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J Neurosci. 1993 Aug;13(8):3266-83.

Intracellular analysis of relations between the slow (< 1 Hz) neocortical oscillation and other sleep rhythms of the electroencephalogram.

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  • 1Laboratoire de Neurophysiologie, Faculté de Médecine, Université Laval, Quebec, Canada.

Abstract

The newly described slow cortical rhythm (approximately 0.3 Hz), whose depolarizing-hyperpolarizing components are analyzed in the preceding article, is now investigated from the standpoint of its relations with delta (1-4 Hz) and spindle (7-14 Hz) rhythmicity. Regular-spiking and intrinsically bursting cortical neurons were mostly recorded from association suprasylvian areas 5 and 7; fewer neurons were also recorded from pericruciate motor and posterolateral visual areas. Although most cells were investigated under various anesthetics, a similar slow cortical rhythm was found in animals with brainstem transection at the low- or high-collicular levels. These cerveau isolé (isolated forebrain) preparations display the major sleep rhythms of the EEG in the absence of general anesthetics. In 38% of recorded cortical neurons (n = 105), the slow rhythm was combined with delta oscillation. Both cellular rhythms were phase locked to the slow and delta oscillations in the surface- and depth-recorded EEG. In a group of this cell sample (n = 47), delta activity occurred as stereotyped, clock-like action potentials during the interdepolarization lulls of the slow rhythm. In another neuronal subsample (n = 58), delta events were grouped in sequences superimposed upon the depolarizing envelope of the slow rhythm, with such sequences recurring rhythmically at approximately 0.3-0.4 Hz. The associations between the two cellular and EEG rhythms (1-4 Hz and 0.3-0.4 Hz) were quantified by means of autocorrelograms, cross-correlograms, and spike-triggered averages. In 26% of recorded neurons (n = 72), the slow rhythm was combined with spindle oscillations. Regular-spiking cortical neurons fully reflected the whole frequency range of thalamically generated spindles (7-14 Hz). However, during similar patterns of EEG spindling, intrinsically bursting cells fired grouped action potentials (with intraburst frequencies of 100-200 Hz) at only 2-4 Hz. The dependence of the slow cortical oscillation upon the thalamus was studied by lesions and stimulation. The slow rhythm survived extensive ipsilateral thalamic destruction by means of electrolytic lesions or kainate-induced loss of perikarya in thalamic nuclei that were input sources to the recorded cortical neurons. To further prevent the possibility of a thalamic role in the genesis of the slow rhythm, through the contralateral thalamocortical systems and callosal projections, we also transected the corpus callosum in thalamically lesioned animals, and still recorded the slow rhythm in cortical neurons. These data indicate that the thalamus is not essentially implicated in the genesis of the slow rhythm.(ABSTRACT TRUNCATED AT 400 WORDS)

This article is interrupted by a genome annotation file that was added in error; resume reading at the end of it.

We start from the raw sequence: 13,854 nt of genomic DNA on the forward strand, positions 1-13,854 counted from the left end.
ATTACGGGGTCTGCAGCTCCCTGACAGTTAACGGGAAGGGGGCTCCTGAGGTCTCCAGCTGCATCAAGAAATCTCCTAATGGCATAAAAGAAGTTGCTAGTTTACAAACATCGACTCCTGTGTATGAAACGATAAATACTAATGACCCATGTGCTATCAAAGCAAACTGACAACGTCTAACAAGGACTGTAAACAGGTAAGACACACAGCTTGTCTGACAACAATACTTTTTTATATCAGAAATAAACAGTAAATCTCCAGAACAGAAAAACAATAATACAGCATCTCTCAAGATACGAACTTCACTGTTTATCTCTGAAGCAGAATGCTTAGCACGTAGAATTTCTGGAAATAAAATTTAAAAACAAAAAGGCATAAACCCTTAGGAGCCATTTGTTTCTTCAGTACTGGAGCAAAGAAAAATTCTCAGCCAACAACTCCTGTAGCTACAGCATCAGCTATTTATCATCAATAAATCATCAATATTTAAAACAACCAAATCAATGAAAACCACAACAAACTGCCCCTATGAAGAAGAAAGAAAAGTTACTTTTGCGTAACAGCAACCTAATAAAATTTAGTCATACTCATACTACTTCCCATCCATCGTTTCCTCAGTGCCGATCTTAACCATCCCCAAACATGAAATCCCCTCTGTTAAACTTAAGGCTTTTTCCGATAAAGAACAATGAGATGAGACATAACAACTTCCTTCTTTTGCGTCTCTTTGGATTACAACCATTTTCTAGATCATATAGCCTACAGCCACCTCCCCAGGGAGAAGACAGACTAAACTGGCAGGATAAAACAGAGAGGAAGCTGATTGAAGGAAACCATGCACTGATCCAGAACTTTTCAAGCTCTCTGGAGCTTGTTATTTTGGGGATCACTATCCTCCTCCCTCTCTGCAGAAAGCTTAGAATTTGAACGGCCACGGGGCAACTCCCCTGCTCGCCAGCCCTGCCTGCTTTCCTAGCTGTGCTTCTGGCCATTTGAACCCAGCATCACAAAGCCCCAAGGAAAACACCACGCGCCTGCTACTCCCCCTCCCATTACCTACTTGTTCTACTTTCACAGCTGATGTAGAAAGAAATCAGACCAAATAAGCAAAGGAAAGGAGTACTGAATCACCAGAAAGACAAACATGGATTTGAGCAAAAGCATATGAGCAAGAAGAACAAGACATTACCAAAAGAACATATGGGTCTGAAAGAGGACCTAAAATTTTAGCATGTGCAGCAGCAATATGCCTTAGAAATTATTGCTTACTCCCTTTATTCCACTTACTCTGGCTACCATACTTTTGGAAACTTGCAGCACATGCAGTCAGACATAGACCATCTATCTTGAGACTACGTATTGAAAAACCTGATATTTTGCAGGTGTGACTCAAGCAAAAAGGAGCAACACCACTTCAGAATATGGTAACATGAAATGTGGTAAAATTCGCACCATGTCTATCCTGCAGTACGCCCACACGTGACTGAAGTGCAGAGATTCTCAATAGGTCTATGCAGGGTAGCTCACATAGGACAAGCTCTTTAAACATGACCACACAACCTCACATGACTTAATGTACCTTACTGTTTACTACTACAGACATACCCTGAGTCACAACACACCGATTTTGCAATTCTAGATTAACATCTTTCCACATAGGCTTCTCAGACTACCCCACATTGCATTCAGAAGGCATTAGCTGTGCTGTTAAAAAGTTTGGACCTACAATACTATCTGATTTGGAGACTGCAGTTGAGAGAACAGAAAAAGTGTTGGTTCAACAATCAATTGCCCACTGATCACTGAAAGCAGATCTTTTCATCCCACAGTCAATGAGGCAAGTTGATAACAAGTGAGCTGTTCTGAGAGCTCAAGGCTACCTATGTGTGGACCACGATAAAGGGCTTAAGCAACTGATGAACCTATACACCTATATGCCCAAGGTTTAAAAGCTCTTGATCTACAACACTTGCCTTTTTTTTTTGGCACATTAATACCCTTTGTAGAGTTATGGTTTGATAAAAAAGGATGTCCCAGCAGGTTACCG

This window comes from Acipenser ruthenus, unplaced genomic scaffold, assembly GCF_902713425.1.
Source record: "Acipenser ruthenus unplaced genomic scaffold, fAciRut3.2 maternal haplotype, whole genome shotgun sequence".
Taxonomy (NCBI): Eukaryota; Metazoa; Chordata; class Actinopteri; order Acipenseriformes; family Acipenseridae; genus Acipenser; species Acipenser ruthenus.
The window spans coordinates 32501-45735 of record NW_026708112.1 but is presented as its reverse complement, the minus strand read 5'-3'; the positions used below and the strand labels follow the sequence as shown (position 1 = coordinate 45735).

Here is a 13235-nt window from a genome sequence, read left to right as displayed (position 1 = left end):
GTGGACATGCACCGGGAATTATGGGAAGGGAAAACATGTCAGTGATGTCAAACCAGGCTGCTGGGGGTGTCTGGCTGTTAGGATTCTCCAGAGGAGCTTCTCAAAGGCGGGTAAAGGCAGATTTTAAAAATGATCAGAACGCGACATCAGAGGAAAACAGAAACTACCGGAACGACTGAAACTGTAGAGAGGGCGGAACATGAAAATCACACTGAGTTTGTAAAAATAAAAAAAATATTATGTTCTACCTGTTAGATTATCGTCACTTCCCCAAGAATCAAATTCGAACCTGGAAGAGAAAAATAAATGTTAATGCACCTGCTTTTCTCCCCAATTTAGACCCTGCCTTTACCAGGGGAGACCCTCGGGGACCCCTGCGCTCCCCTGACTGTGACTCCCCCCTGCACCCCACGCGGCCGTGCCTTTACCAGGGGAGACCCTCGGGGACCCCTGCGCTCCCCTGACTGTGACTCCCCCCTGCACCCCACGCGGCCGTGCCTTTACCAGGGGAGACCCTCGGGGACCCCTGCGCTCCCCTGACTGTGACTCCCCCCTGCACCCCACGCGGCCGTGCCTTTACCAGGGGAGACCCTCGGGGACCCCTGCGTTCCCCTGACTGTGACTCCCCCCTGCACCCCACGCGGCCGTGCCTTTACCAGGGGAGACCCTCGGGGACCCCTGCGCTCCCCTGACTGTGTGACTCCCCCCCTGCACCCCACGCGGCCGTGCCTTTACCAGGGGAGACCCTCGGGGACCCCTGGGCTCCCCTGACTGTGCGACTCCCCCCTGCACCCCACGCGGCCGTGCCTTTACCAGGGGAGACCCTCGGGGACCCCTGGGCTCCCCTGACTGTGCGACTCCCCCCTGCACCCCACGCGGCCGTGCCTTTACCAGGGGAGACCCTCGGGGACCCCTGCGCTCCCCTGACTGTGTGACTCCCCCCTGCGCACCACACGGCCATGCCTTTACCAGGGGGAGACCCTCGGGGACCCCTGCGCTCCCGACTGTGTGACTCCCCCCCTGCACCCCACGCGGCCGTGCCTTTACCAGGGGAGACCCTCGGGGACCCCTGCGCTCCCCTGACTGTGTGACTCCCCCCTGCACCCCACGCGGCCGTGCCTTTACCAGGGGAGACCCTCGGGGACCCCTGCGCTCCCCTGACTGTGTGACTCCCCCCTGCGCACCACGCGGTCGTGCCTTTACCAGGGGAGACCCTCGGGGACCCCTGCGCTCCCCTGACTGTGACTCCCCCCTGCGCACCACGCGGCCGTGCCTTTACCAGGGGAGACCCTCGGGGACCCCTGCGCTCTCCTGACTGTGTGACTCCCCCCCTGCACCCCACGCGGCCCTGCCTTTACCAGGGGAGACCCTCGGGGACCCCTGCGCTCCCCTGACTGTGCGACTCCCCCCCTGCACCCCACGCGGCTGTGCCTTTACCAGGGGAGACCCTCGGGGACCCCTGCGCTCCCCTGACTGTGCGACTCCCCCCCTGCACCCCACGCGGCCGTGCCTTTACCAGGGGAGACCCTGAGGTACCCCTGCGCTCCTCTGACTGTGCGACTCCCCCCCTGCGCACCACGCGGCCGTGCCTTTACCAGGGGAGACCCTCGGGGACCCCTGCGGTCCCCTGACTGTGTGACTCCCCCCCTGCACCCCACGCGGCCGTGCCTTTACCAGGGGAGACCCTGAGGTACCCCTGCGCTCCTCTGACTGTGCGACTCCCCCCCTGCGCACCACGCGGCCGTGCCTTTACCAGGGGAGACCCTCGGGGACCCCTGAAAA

PMID:
8340807
[PubMed - indexed for MEDLINE]
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